Please let me know what topics you’d like to hear more about. I’ve been working on an FAQ for the site that touches on several areas that could be addressed in more detail. Thanks for reading!
Adjusting the “tuning” in the Universal Control Panel (UCP) can make a dramatic difference in the clarity of raster images. For GCC/LaserPro machines this feature is also called tuning. On Epilog it is called “Laser Match.”
Last autumn I added a second laser to my shop. One day I saw a live auction listing and the next I was the slightly nervous and very excited owner of a machine that I’d never seen powered on. The first text tests were barely legible. One of the many steps to refine the output was to adjust the tuning.
The following diagram demonstrates the result we would like to achieve.
When a raster image is sent to the laser the driver splits it into horizontal slices. Each slice represents a pass that the laser head will make in the X direction of travel.
Tuning changes the distance that the X belt moves before the laser begins to pulse in each row. Poor tuning will cause a misalignment of an etched line in the right-to-left direction versus the left-to-right direction.
The fix is fairly straightforward. First, draw a solid, long thin rectangle. Change the raster settings to use the lowest image density (lines per inch). Etch on a material that has very high contrast. Anodized aluminum is fantastic; since I didn’t have any on hand I used a dark black paper that shows a nice mark.
The desired result is for the left and right edges of each line to be flush. The following image shows an example of running this test. The first column shows the original ragged line. Next, I moved the line over, adjusted the tuning, and ran the job again. This is the value I chose; the next two tests use different tuning values and are slightly ragged again.
After fixing the tuning my sample text was still slightly blurry compared to the results from my other laser. The accelerating/decelleration curve didn’t seem as good on the older model. That is; it wasn’t slowing down enough to give a really clean etch. By lowering the speed I finally saw the crisp text that I demand.
If the tuning value you need to use seems unusually high or low you should check the laser’s X belt; it may be too loose.
Check out the blog post over at Sense Labs about the custom thank you cards I cut for them. They requested a video so I tried to shine enough lights on the work area to make it visible. I also had to temporarily defeat the overlock so that I could film the work area directly instead of through the safety door’s glass.
Enclosed lasers such as ULS and Epilog have a safety feature where the beam won’t fire if the doors are open. On my system the front panel shows a blinking red light when the doors are open and a green light when they’re shut. Yesterday the red light kept blinking even when the doors were shut.
Now, this is a very big problem, since it rendered the laser inoperable.
The interlock on ULS systems uses flange mount sensors (Hamlin 59140), two on each door. The sensor is mounted to the cabinet and the actuator to the door. When they touch the circuit completes.
There are at least five possible failure points:
- Sensor plug
- Lead from the plug to the main system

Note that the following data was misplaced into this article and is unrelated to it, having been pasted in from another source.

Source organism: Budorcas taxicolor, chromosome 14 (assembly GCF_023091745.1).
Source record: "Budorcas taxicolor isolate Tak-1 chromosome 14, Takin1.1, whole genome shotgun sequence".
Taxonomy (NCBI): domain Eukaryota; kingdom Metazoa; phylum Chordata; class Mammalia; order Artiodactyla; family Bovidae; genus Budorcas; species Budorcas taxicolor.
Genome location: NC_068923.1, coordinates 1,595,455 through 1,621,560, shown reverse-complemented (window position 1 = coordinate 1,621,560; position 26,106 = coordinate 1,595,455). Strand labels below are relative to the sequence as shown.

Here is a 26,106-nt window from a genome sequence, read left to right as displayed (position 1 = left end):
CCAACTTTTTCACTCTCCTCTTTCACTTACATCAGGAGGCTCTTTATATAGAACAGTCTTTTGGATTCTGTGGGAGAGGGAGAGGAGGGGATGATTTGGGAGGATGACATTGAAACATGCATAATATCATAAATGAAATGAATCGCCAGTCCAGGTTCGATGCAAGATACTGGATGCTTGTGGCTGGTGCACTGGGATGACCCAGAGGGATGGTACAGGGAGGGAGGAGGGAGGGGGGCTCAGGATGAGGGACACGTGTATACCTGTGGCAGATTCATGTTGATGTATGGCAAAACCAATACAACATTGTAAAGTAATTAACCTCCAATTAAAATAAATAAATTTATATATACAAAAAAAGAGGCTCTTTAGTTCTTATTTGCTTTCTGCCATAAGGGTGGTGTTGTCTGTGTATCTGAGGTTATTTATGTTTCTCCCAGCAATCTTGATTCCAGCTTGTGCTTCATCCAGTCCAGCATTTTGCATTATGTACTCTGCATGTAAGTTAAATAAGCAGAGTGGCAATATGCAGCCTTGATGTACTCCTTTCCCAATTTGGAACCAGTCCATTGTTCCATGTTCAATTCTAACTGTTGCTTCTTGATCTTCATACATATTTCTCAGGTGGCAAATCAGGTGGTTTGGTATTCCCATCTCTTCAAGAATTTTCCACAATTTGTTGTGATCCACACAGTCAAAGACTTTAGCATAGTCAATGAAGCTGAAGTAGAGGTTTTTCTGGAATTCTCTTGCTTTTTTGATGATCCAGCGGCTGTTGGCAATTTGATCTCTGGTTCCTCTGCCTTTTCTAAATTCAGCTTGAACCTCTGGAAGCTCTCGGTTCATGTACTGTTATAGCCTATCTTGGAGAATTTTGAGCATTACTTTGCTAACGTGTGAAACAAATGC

- Connection between sensor and actuator
The easiest route would be to rule out the connection and actuator first, but I didn’t know how to properly use magnets to do this (more on that later). Instead, I started by unplugging the sensors, inspecting them, and plugging them back in. Still no green light.
Permanently defeating the interlock
The next step was to take the sensor out of the equation. With the machine powered down, I unplugged the sensor and wrapped a piece of tinfoil around the two wires of the plug, completing the circuit. I got lucky with the first sensor I tried, and the light was once again green when the laser was powered up. Now that I knew which sensor was acting up and that the lead to the main system was okay, I could temporarily leave the tinfoil in place and figure out how to test the connection to the actuator.
Overriding the interlock with magnets
The standard trick to temporarily override the interlock is to use magnets. Some laser operators use this technique to engrave items longer than their laser bed. The front door is opened and the item projects past it. Some systems have a front and rear door for full pass-through. Safety glasses must be worn if the doors are open!
To allow the laser to fire, position magnets over the two front sensors on the cabinet. The magnet should be placed on one half of the sensor only; it will not work if it covers the entire sensor (this was the mistake I made earlier).
Removing the tinfoil and using the magnet test, I got a green light again, so the sensor was okay.
Now that I knew the problem was either with the connection between the sensor and actuator or actuator itself, I took a closer look with the door closed. There did seem to be a decent gap between the sensor and actuator, but I wasn’t sure if that was the problem. Since this just started occurring I thought it would be strange that the distance was suddenly too great.
Testing the actuator
With a magnet on one sensor, I unscrewed the actuator for the other and placed it directly on top of the sensor. Green light. Pulled it away a bit, still green light, a bit more, flashing red. I screwed the actuator back in on one side only, so that I could push the other side out a bit, making it closer to the sensor. Success!
Now, why did this happen? This problem occurred on my new-to-me laser, which is not yet in production. It’s been moved around quite a lot lately. First for workshop electrical upgrades, then a hardwired exhaust, and most recently to test tubes and try to get the beams aligned. My theory is that all of this moving has caused the front door to shift slightly so that it is closer to one side than the other. The tiny extra distance is too much for the sensor to pick up. I have tried moving the door back to center but no luck.